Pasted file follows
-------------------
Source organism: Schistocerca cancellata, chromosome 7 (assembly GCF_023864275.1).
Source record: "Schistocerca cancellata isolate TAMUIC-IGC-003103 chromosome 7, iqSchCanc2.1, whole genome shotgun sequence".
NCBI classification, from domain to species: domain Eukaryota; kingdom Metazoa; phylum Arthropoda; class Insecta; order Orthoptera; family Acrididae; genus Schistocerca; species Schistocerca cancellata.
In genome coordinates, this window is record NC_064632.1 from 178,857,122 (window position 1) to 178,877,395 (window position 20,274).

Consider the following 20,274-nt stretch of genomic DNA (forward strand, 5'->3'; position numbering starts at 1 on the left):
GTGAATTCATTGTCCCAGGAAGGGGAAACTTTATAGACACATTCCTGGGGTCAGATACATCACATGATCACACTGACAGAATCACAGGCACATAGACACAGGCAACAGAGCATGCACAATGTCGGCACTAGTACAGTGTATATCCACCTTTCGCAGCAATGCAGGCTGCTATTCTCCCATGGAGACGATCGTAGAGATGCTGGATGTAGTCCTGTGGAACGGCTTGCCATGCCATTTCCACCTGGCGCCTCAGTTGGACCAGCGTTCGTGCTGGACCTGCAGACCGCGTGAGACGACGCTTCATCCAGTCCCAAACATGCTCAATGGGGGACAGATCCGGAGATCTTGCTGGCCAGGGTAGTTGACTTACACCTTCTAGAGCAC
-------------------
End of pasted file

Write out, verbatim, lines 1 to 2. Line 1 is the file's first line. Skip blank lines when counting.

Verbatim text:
Source organism: Schistocerca cancellata, chromosome 7 (assembly GCF_023864275.1).
Source record: "Schistocerca cancellata isolate TAMUIC-IGC-003103 chromosome 7, iqSchCanc2.1, whole genome shotgun sequence".